Thanks everyone, for your responses.
I think i'm probably oversensitive to this issue because of my circumstances. No one in my family is Buddhist, in the United States. Not one of my closest friends is Buddhist. Most are Jewish. My wife's family is Buddhist, but its not something that we talk about, the dharma.
My parents are Unitarian Universalists, and that's how I was raised. Tolerance is probably one of the most important things for UUs. I teach at a Baptist Christian University in Japan. About half the faculty is Christian, half Buddhist. Most of our students are Buddhists, but don't practice or study the dharma that deeply. The atmosphere at our University is very tolerant, the Christians are respectful of the Buddhists, and visa versa. Religion isn't really a topic of discussion, actually. I guess that's a form of tolerance, in some ways. We just treat one another as people, fellow human beings. Religion doesn't come up as something to discuss.
While I've been drawn strongly to the dharma since the early 1980s I've also gone to Hindu and Taoist texts/writing at times, for inspiration and guidance. Native American Indian wisdom, as well. I'm not attracted to Christianity, Judaism or Islam, but I have close friends who practice, who seem to benefit in their lives from their faith. I find it all fascinating, the spiritual quest of humanity. The various paths are not all the same, but when people meet the world with an open heart and open mind, I don't really notice any differences. Like a guy who loves classical music hugging his friend who's into punk rock, the music is not primary, its simply part of the background. It's their connecting as two friends, as humans, that matters.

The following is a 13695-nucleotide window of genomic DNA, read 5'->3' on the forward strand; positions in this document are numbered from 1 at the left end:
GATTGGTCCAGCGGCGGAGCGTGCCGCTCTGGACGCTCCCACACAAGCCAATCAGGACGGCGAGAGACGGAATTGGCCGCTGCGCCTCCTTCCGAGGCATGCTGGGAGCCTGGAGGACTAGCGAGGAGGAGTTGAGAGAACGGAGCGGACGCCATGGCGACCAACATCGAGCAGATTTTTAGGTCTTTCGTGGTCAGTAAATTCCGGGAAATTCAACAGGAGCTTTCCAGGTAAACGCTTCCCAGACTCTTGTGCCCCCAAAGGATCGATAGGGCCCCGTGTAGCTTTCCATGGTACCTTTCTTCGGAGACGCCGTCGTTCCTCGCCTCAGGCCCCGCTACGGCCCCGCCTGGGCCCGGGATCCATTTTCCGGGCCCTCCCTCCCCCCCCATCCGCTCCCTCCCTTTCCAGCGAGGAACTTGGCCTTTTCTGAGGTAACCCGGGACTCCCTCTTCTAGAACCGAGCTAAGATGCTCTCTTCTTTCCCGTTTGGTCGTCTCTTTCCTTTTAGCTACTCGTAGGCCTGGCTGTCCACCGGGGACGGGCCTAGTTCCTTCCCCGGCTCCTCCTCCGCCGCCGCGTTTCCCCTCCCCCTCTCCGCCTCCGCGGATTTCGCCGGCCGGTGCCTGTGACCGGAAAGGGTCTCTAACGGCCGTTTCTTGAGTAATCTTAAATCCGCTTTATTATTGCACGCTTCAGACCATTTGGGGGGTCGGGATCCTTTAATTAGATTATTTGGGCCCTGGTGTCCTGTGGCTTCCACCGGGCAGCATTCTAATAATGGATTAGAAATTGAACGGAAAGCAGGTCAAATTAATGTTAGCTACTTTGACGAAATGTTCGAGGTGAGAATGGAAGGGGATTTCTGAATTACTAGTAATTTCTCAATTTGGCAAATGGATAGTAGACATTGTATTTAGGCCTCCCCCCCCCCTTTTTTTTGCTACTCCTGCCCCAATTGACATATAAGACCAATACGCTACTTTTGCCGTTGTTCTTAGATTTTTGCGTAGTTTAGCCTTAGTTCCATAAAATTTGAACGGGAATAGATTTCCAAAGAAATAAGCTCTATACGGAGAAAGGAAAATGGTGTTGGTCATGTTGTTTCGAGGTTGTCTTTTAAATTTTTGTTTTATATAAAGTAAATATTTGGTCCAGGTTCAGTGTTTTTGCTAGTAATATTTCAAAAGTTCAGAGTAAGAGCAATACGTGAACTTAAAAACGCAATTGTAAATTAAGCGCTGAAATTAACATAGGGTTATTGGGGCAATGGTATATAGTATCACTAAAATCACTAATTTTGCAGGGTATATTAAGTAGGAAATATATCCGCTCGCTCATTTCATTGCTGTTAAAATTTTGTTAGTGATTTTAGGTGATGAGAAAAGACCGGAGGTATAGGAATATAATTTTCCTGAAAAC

For me, a person's spiritual beliefs are something personal, that I respect, without judgment. And when others say critical things I tend to defend other faiths. I've noticed that this gets me into debates at times, and makes me feel a bit uncomfortable, sometimes, in discussions with fellow Buddhists, where other faiths are mentioned and criticized.
Maybe I need to simply steer clear of the conversations that deal critically with other religions?